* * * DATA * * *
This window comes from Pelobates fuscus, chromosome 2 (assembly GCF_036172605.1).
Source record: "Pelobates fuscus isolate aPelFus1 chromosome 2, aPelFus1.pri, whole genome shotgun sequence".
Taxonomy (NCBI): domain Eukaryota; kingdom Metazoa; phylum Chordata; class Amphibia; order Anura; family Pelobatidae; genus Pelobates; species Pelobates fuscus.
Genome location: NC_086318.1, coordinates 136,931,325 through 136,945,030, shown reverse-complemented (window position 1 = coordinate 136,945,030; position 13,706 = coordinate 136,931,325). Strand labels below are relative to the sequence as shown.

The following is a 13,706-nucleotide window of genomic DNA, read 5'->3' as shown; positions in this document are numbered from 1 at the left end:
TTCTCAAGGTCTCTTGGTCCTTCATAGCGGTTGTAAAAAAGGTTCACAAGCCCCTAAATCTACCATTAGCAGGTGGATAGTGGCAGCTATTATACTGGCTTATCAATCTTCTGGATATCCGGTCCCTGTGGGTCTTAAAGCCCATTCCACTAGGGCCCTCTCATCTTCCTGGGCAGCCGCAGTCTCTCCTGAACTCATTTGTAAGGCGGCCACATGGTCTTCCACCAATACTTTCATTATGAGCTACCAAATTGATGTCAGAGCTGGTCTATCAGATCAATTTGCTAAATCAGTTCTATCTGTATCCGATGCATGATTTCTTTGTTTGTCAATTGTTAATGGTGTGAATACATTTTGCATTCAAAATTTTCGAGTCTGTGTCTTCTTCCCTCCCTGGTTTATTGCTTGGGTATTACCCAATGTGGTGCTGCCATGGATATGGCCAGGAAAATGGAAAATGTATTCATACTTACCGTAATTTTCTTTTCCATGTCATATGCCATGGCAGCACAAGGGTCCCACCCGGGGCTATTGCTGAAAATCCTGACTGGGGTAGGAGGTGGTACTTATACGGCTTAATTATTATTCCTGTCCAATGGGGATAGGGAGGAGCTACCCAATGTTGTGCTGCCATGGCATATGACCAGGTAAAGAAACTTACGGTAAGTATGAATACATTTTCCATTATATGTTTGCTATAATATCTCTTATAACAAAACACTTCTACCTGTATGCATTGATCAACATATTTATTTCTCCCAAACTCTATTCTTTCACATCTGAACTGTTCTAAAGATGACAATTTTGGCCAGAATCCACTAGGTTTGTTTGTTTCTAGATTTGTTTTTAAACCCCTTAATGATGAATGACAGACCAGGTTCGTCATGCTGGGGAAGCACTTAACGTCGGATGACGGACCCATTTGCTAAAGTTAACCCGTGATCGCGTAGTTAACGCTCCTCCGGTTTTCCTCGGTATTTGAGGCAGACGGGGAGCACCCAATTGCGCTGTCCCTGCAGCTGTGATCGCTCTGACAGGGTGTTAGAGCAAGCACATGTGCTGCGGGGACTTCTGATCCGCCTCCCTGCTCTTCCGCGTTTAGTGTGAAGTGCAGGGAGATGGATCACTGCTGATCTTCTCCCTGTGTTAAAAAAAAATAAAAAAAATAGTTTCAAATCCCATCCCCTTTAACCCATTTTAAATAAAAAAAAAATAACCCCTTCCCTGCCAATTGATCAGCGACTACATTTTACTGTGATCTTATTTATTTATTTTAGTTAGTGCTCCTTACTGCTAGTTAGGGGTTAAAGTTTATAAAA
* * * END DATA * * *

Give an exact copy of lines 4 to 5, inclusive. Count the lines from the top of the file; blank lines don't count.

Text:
Genome location: NC_086318.1, coordinates 136,931,325 through 136,945,030, shown reverse-complemented (window position 1 = coordinate 136,945,030; position 13,706 = coordinate 136,931,325). Strand labels below are relative to the sequence as shown.

The following is a 13,706-nucleotide window of genomic DNA, read 5'->3' as shown; positions in this document are numbered from 1 at the left end: